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San Francisco votes to confiscate homeless tents, fails to pass funding to house them

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Though largely symbolic, voters chose to ban tents on city streets

The results on Tuesday’s elections have dazed and confused many. As far as local politics go, the results of two housing measures still have some scratching their heads.

Proposition Q, which ostensibly makes it verboten for people to pitch tents on city sidewalks, won. The proposition was sparked by the bevy of tents that popped up along Division in SoMa and the Mission during and after Super Bowl 50.

Its author, Supervisor Mark Farrell, told the Chronicle, “Win or lose, it’s critically important that we have a policy conversation about our homeless situation in San Francisco, how we are going to make a real difference for those who are sleeping on our streets.”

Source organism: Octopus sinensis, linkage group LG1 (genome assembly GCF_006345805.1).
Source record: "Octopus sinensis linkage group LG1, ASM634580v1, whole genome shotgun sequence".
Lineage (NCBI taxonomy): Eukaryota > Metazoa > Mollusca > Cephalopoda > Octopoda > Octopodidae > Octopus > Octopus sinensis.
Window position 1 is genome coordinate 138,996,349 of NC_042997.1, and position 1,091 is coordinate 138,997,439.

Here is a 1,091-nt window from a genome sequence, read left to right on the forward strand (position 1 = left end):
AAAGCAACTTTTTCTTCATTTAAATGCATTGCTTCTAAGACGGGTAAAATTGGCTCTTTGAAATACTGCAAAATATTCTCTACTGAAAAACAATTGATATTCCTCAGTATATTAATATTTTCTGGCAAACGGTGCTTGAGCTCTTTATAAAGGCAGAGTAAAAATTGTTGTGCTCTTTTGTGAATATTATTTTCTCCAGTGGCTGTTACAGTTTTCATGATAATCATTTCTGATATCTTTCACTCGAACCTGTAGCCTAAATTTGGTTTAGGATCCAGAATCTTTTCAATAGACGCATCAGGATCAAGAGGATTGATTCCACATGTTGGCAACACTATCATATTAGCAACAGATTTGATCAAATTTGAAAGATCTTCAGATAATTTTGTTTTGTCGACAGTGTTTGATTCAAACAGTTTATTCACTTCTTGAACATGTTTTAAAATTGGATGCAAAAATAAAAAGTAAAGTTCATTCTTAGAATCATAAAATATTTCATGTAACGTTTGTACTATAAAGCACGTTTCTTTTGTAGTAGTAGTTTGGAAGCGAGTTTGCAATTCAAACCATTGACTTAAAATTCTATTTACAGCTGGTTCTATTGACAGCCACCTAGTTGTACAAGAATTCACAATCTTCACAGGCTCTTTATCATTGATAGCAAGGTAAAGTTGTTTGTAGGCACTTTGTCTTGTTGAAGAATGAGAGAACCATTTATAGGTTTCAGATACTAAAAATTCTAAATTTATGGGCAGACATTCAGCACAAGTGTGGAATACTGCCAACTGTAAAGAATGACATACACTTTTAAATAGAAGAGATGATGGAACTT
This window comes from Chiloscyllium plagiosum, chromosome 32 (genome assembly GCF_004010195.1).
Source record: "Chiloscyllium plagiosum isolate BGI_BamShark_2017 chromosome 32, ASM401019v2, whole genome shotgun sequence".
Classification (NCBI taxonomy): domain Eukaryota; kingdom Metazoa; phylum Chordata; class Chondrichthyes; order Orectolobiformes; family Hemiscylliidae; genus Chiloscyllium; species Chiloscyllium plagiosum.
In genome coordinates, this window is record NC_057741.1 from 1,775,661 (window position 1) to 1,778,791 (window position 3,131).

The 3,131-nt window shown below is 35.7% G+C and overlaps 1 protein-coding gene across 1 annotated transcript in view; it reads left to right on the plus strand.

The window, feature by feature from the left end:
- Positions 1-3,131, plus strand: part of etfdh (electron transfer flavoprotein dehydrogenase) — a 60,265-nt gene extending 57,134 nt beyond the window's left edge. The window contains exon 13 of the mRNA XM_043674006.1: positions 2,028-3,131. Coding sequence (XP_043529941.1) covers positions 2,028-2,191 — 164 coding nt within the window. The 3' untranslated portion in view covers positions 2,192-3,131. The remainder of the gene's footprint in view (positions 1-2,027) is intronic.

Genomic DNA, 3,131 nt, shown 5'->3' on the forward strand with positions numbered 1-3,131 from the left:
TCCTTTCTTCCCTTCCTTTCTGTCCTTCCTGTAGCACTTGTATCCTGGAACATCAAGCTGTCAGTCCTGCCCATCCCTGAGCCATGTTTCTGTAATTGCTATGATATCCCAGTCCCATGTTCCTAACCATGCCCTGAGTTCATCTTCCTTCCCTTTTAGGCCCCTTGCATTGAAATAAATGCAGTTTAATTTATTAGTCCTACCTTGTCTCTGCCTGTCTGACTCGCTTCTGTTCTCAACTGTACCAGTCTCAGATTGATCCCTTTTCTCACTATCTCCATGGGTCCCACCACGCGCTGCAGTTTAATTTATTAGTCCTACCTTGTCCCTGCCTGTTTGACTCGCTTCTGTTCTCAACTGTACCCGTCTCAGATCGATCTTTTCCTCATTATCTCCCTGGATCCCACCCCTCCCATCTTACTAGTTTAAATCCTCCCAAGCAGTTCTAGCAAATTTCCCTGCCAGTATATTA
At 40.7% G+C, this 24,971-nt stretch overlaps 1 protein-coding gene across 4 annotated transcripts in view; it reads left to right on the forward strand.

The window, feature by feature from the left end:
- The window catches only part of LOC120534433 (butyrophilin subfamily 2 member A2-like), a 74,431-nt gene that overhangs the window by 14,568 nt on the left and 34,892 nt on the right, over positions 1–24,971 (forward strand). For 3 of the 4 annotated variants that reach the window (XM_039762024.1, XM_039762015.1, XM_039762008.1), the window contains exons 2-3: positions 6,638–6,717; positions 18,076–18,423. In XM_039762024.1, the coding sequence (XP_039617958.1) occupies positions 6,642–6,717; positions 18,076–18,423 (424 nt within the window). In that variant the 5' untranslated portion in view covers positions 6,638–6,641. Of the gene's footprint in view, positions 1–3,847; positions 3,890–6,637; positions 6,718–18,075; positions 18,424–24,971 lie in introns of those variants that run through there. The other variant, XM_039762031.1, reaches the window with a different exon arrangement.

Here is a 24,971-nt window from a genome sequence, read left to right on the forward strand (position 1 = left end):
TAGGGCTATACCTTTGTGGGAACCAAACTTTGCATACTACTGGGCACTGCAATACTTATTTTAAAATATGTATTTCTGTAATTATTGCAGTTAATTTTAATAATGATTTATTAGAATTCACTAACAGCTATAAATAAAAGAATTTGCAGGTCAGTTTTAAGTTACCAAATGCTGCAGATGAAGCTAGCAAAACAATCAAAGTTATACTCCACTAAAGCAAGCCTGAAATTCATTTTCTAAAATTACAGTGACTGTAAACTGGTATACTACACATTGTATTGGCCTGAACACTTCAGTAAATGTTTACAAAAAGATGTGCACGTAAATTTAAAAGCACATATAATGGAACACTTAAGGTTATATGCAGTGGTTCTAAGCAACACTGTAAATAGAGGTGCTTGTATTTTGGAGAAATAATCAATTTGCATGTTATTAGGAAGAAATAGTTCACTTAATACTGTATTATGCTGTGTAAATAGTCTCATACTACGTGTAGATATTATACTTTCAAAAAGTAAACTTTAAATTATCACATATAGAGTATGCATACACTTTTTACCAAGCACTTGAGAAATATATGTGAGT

Homeless advocates noted that such a law would be cruel considering San Francisco doesn’t have nearly enough housing or shelter beds for our city’s homeless population.

“[O]ur real loss won't be this hollow ban on tents,“ Jennifer Friedenbach, executive director for the Coalition on Homelessness, tells Curbed SF. “The real loss is Props J and S, which Prop Q proponents managed to kill with their vicious anti-homeless rhetoric.”

Voters turned down Proposition S, which was specifically homeless-centered and actually did get a huge majority of the votes, but of course failed anyway. Though seemingly ahead, Prop S needed two-thirds of the vote to pass, a requirement for certain tax-related laws in the city. It’s currently trailing at only 62 percent.

“You can't spend $700,000 demonizing homeless people and then expect voters to pay for solutions they have been told by Prop Q proponents already exist,” adds Friedenbach.